Kaua‘i artist sees world in grain of sand

Mark Van Wagner’s first visit to Kaua‘i was in 1984 with subsequent visits in the late 90s. Like so many, he fell in love with the island’s beauty and made Kaua‘i his home just over a year ago. Born in New York in 1959, he moved throughout the country with his family. He attended Colorado College from 1977 to 1979 and then moved on to receive his bachelor’s degree from the Art Institute of Chicago in 1982. While attending the Art Institute, he studied under one of the school’s toughest and most influential teachers, Ray Yoshida. As it happens, Yoshida grew up in Kapa‘a on Kaua‘i.

“I took his class almost every semester, he was tough and critical, but very useful to me at that time. I’ve tried to reach him but can’t track him down,” Van Wagner said. “He was influential to many young artists in Chicago and often spoke of Hawai‘i and introduced many of his students to Asian art as well as encouraged them to be open to all forms of art from around the world.”

Van Wagner showed his art in Chicago for 10 years and exhibited at many prominent art galleries (Randolph Street Gallery, Nancy Lurie Gallery). In 1993 his art dealer, Nancy Lurie, died and he found himself at a crossroads in his life. He dropped out of the Chicago art scene and made a decision to move to Boulder, Colo. to deepen his meditation practice.

Now, 12 years later, Van Wagner has found himself living on Kaua‘i full-time, engaged in making artwork again and showing at TimeSpace Gallery in Hanapepe. “One of the reasons I’ve been able to commit to living here as a working artist is this hip little town of artists in Hanapepe,” Van Wagner said. “It has made me really excited to be a part of what’s going on here. Antonio is attracting talent through his gallery that focuses on serious working artists. It feels like what happened in Chicago in the late 80’s.”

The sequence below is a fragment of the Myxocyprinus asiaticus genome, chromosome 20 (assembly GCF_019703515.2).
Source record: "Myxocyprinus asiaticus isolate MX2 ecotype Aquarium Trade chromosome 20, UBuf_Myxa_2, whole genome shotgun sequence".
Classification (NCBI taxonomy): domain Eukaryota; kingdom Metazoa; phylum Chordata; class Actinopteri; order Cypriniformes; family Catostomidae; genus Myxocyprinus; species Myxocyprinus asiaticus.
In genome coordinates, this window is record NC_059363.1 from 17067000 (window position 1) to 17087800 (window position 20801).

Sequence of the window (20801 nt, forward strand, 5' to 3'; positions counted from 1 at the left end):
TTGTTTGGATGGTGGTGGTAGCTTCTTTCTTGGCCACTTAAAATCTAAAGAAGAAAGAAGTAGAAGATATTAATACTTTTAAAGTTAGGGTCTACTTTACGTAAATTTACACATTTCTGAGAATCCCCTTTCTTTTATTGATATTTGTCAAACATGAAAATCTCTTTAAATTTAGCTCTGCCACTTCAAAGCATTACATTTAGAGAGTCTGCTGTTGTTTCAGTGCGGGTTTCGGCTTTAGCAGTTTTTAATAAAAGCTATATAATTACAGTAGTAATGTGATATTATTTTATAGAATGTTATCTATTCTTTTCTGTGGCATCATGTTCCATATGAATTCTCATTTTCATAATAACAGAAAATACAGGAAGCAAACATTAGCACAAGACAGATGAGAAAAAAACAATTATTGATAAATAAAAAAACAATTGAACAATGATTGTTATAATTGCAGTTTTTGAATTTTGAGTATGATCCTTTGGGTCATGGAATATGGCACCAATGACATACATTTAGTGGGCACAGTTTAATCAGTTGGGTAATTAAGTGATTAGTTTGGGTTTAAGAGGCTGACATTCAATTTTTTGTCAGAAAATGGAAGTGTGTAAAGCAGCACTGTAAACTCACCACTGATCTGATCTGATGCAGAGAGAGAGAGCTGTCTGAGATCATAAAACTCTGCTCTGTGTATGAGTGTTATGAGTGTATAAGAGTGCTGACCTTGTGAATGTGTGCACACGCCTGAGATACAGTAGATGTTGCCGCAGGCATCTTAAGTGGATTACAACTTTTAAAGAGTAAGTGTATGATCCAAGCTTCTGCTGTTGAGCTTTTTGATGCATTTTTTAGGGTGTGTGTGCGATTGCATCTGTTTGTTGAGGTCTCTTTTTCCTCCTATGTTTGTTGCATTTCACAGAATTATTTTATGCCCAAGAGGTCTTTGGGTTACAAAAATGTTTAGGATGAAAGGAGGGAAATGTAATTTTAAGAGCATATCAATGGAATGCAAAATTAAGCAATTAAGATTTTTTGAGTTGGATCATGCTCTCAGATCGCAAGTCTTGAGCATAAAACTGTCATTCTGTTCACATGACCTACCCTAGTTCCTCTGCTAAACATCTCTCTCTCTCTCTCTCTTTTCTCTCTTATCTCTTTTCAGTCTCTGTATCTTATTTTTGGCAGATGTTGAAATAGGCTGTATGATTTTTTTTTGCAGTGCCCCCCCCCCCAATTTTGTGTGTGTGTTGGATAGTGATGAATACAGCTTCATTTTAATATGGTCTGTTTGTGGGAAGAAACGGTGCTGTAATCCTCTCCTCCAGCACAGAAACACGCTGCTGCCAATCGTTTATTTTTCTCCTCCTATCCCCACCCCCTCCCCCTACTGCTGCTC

Van Wagner’s work has been greatly influenced by living on Kaua‘i over the past year. “My work is conceptual, the idea is the foundation and then the form comes through the free process of creation. Aesthetics are a direct reaction to what I am thinking about or investigating.”

Van Wagner’s deep study of Buddhism and his liberal arts background in “investigation” and “scientific method” informs his artwork, which is about the “breakdown of matter, the breakdown of the perception of things. In Buddhism you use the mind to release the mind — in these pieces, you use the perception of an object to break down the ‘reality’ or meaning of that object,” he said.

While Van Wagner is simultaneously working on multiple series, the “Sand Box/Construction” series directly borrows from one of Kaua‘i’s most immense and present phenomena — sand. “Sand represents so much. It’s taken so long to become what it is — from big matter to tiny matter. It’s a metaphor for so many things. On one level it is very creative and childlike — and in another way it is the call of impermanence,” he said. Working in paint, construction and collage multi-media, Van Wagner has incorporated sand as a symbol of the seemingly opposite themes — childhood and timelessness.

In another series of works, loosely defined as “botanical abstractions” Van Wagner takes traditional botanical drawings, “mostly from hotel room renovations, beautiful prints I found at Island Liquidators,” and blurs the line between representation and science with abstraction and improvisation.

By painting over the prints and then scraping away with abstract, fluid movements “once again, the boundary definitions between presence and memory, between improvisation and preconceived, or between natural and artificial are brought into question,” he said.

The artist writes: “Alternating between concealing and revealing what lies beneath the painted surface, the viewer is asked to engage in a study of investigation, challenging their memory, awareness and perceptual judgments seen through ‘the abstract’ and ‘the illustrated’.”

It seems fitting that Van Wagner’s roots in both Buddhism and science, urban and rural, and his most recent move from mountain to sea have provided his work contrasts and opposing realities.

Van Wagner’s philosophy of “putting two contrasting themes together and investigating a new meaning from them,” is akin to seeing the whole world in a grain of sand. TimeSpace presents Van Wagner’s first Kaua‘i show opening tonight, running through the end of May.

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